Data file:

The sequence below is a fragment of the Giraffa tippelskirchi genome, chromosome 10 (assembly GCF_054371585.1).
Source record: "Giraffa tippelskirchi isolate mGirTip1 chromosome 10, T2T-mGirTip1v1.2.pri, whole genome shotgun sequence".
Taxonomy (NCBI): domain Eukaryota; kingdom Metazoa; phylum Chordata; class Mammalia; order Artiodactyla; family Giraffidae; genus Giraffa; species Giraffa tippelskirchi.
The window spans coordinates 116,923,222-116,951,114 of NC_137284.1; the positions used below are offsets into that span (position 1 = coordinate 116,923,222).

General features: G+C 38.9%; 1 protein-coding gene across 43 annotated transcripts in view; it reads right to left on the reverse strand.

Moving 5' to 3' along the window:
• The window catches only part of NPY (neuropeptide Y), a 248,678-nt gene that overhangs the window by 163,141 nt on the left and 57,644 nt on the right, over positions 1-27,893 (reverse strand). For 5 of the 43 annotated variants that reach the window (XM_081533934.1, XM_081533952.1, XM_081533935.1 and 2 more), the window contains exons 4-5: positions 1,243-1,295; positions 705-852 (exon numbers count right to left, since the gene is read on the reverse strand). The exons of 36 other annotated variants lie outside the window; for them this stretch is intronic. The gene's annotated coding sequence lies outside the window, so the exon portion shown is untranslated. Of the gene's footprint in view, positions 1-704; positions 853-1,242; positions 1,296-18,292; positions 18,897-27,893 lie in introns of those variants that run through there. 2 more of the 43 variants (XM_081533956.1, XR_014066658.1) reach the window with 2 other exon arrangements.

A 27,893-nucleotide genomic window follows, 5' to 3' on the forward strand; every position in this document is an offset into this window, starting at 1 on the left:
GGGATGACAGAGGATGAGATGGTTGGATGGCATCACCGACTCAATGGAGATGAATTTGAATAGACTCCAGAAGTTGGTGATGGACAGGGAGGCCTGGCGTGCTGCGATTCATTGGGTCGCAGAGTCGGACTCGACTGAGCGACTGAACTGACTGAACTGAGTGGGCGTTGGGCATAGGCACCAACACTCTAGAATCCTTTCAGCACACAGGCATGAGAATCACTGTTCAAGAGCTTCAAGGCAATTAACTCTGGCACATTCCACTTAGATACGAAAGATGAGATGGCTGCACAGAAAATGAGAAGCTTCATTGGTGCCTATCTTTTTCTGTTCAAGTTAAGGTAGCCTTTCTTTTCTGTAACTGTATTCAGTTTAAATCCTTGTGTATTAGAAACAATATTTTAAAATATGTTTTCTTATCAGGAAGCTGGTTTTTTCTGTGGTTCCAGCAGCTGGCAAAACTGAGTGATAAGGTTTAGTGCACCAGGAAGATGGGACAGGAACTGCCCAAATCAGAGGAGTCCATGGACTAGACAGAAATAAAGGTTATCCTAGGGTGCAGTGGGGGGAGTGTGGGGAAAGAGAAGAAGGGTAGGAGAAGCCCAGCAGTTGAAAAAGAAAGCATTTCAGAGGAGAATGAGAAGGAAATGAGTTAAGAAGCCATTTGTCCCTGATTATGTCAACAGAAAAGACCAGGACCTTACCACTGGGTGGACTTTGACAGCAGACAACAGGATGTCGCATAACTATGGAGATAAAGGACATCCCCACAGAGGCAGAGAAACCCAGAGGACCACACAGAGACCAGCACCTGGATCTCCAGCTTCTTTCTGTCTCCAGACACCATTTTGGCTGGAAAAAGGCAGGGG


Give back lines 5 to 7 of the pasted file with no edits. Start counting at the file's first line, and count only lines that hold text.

General features: G+C 38.9%; 1 protein-coding gene across 43 annotated transcripts in view; it reads right to left on the reverse strand.

Moving 5' to 3' along the window:
• The window catches only part of NPY (neuropeptide Y), a 248,678-nt gene that overhangs the window by 163,141 nt on the left and 57,644 nt on the right, over positions 1-27,893 (reverse strand). For 5 of the 43 annotated variants that reach the window (XM_081533934.1, XM_081533952.1, XM_081533935.1 and 2 more), the window contains exons 4-5: positions 1,243-1,295; positions 705-852 (exon numbers count right to left, since the gene is read on the reverse strand). The exons of 36 other annotated variants lie outside the window; for them this stretch is intronic. The gene's annotated coding sequence lies outside the window, so the exon portion shown is untranslated. Of the gene's footprint in view, positions 1-704; positions 853-1,242; positions 1,296-18,292; positions 18,897-27,893 lie in introns of those variants that run through there. 2 more of the 43 variants (XM_081533956.1, XR_014066658.1) reach the window with 2 other exon arrangements.